The End of Cheap Nature or: How I Learned to Stop Worrying about 'the' Environment and Love the Crisis of Capitalism Cover Image
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Az olcsó természet vége, avagy rájöttem, hogy nem kell félteni "a" természetet, meg is lehet szeretni a kapitalizmus válságát
The End of Cheap Nature or: How I Learned to Stop Worrying about 'the' Environment and Love the Crisis of Capitalism

Author(s): Jason W. Moore
Subject(s): Politics / Political Sciences, History, Philosophy, Social Sciences, Economy, Social history, Recent History (1900 till today), 16th Century, 17th Century, 18th Century, 19th Century
Published by: Fordulat
Keywords: capitalism;world-system;capitalocene;climate crisis;climate;political ecology;

Summary/Abstract: Does capitalism today face the “end of cheap nature”? If so, what could this mean, and what are the implications for the future? We are indeed witnessing the end of cheap nature in a historically specific sense. Rather than view the end of cheap nature as the reassertion of external “limits to growth,” I argue that capitalism has today exhausted the historical relation that produced cheap nature. The end of cheap nature is best comprehended as the exhaustion of the value-relations that have periodically restored the “Four Cheaps”: labor-power, food, energy, and raw materials. Crucially, these value-re-lations are co-produced by and through humans with the rest of nature. e decisive is-sue therefore turns on the relations that enfold and unfold successive configurations of human and extra-human nature, symbolically enabled and materially enacted, over the longue durée of the modern world-system. Significantly, the appropriation of unpaid work—including “free gifts” of nature—and the exploitation wage-labor form a dialectical unity. The limits to growth faced by capital today are real enough, and are “limits” co-produced through capitalism as world-ecology, joining the accumulation of capital, the pursuit of power, and the co-production of nature as an organic whole. The world-ecological limit of capital is capital itself.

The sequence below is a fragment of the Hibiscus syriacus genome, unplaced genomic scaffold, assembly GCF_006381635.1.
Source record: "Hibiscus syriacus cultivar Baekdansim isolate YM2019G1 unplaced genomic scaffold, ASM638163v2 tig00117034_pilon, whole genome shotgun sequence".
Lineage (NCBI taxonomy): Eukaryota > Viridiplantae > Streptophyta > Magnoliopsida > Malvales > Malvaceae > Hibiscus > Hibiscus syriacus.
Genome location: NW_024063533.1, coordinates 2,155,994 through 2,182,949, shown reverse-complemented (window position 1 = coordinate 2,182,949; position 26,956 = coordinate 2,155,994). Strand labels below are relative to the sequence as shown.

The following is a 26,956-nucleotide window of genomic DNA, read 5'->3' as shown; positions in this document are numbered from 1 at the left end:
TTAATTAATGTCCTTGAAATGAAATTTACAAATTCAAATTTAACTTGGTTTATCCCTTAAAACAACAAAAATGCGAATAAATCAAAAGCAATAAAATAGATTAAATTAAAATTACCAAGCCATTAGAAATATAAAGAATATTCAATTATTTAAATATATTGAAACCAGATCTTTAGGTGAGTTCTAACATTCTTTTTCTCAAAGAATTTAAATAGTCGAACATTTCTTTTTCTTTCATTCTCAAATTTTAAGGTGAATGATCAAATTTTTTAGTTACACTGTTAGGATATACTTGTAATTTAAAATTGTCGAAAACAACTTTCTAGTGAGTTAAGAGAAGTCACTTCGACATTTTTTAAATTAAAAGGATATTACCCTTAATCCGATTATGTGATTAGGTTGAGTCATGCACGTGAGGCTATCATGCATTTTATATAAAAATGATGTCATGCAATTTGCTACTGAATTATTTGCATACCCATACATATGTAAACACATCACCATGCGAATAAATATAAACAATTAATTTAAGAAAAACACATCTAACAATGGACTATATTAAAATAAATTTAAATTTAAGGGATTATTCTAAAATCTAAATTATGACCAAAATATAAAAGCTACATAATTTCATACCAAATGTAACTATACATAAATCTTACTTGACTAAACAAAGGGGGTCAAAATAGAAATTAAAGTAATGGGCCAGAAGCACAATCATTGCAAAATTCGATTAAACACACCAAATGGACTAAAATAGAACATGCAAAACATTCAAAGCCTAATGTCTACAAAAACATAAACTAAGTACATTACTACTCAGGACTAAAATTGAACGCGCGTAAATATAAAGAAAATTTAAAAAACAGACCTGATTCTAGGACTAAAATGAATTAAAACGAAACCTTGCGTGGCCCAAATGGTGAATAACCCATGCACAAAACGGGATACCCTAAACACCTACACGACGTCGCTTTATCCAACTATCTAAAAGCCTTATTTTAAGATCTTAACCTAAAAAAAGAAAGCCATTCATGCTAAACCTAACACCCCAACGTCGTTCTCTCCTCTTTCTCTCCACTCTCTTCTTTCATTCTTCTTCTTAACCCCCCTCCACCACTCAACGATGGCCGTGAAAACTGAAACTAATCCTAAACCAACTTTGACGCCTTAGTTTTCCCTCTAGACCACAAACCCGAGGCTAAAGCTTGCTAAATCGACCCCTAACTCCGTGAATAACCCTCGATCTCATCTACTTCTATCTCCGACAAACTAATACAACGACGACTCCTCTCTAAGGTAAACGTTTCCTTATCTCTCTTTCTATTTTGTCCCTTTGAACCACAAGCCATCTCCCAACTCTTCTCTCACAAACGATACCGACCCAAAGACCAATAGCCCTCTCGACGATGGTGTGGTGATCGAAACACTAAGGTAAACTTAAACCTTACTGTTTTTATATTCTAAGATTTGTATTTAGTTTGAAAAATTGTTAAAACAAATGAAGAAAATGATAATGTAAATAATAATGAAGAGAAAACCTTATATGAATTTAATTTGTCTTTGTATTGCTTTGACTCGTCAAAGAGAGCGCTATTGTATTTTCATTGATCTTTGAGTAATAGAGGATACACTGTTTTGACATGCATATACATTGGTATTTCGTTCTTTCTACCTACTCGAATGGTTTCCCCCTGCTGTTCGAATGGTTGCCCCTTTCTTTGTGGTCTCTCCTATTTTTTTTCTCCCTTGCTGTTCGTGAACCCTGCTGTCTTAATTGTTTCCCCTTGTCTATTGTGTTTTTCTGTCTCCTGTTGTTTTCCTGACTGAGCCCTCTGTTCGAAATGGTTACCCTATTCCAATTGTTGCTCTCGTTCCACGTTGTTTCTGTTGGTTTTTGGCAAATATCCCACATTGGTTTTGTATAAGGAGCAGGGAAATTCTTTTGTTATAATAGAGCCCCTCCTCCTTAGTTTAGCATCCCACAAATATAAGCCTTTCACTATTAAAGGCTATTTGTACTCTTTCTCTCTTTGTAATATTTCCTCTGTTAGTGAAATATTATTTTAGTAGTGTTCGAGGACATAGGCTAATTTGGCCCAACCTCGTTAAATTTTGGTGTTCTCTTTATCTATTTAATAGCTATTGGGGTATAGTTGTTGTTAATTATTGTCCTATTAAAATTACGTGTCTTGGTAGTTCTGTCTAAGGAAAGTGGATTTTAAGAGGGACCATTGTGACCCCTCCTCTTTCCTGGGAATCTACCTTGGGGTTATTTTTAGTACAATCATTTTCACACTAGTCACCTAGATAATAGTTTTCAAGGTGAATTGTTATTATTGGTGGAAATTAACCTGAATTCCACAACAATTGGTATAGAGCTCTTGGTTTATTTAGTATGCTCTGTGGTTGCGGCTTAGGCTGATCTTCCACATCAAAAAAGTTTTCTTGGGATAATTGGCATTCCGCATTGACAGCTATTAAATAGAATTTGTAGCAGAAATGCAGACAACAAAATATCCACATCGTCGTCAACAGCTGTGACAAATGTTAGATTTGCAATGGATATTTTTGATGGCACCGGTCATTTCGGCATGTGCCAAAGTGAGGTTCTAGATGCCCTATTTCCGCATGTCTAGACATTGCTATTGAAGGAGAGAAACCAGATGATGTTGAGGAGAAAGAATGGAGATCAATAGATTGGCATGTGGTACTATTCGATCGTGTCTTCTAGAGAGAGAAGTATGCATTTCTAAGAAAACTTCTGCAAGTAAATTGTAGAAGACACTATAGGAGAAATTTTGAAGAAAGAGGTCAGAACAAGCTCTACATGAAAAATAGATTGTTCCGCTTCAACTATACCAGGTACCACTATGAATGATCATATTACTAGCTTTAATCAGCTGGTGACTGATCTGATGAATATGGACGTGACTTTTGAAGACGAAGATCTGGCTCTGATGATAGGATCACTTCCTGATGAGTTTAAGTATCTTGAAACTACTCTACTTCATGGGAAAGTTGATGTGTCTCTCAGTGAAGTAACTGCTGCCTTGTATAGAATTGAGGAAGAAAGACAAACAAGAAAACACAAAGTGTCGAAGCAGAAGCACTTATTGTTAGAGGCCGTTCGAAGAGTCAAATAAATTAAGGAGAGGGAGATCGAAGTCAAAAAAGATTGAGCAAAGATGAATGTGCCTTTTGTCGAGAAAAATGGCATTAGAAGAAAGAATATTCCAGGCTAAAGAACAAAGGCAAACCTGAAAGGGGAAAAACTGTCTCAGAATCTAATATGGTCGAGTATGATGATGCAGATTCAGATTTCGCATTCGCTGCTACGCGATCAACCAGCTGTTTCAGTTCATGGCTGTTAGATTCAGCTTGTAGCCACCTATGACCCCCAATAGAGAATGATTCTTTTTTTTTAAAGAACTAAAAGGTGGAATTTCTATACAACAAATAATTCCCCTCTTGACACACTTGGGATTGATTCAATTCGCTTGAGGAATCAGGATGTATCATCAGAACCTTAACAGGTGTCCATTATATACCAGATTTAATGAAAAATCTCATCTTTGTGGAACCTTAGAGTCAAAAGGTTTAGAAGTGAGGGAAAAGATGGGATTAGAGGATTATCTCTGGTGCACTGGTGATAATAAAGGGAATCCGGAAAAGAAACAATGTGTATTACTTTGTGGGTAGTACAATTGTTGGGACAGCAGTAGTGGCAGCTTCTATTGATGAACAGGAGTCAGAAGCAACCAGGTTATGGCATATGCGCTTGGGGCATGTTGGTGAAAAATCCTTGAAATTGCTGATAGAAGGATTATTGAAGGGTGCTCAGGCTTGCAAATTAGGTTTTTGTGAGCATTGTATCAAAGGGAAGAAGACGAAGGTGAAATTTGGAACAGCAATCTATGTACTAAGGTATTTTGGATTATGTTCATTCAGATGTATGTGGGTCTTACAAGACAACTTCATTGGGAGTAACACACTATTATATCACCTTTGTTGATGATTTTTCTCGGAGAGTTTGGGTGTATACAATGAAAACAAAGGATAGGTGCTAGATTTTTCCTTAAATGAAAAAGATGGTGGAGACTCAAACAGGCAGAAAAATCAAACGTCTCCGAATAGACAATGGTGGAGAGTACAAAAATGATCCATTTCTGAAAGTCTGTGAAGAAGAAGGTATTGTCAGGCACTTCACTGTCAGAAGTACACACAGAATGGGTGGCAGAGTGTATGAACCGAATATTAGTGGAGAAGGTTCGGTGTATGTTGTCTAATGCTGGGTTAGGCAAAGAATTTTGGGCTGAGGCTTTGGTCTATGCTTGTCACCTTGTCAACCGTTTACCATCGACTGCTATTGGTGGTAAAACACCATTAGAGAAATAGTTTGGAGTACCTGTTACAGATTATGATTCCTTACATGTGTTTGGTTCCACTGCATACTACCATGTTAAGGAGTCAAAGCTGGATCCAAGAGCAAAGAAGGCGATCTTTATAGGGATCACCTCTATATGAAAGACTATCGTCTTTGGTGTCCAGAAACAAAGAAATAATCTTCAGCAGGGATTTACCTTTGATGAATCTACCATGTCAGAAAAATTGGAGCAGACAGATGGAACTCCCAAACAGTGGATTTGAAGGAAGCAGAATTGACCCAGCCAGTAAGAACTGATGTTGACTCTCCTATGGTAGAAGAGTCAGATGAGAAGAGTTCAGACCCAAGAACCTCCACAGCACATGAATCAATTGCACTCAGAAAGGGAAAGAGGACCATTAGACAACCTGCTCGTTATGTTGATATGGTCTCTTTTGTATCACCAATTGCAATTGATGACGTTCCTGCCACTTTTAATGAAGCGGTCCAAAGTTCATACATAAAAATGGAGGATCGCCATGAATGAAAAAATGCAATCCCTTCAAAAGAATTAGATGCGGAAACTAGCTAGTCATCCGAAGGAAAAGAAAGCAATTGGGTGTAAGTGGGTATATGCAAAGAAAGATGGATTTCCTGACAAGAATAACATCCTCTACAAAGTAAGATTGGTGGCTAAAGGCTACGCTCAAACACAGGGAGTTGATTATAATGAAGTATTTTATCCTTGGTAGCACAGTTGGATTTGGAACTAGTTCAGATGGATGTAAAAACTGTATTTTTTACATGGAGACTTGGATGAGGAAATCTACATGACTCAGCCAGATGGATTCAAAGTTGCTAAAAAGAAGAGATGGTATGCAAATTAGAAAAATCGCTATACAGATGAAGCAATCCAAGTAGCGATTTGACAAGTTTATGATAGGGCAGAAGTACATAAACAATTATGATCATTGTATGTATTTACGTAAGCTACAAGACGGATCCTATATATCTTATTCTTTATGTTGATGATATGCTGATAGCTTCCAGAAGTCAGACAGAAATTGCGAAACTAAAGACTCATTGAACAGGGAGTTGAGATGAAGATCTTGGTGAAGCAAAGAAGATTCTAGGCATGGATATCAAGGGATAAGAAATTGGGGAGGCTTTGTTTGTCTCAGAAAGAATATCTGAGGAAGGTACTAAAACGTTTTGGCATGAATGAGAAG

• Issue Year: 2019
  • Issue No: 25
  • Page Range: 17-52
  • Page Count: 36
  • Language: Hungarian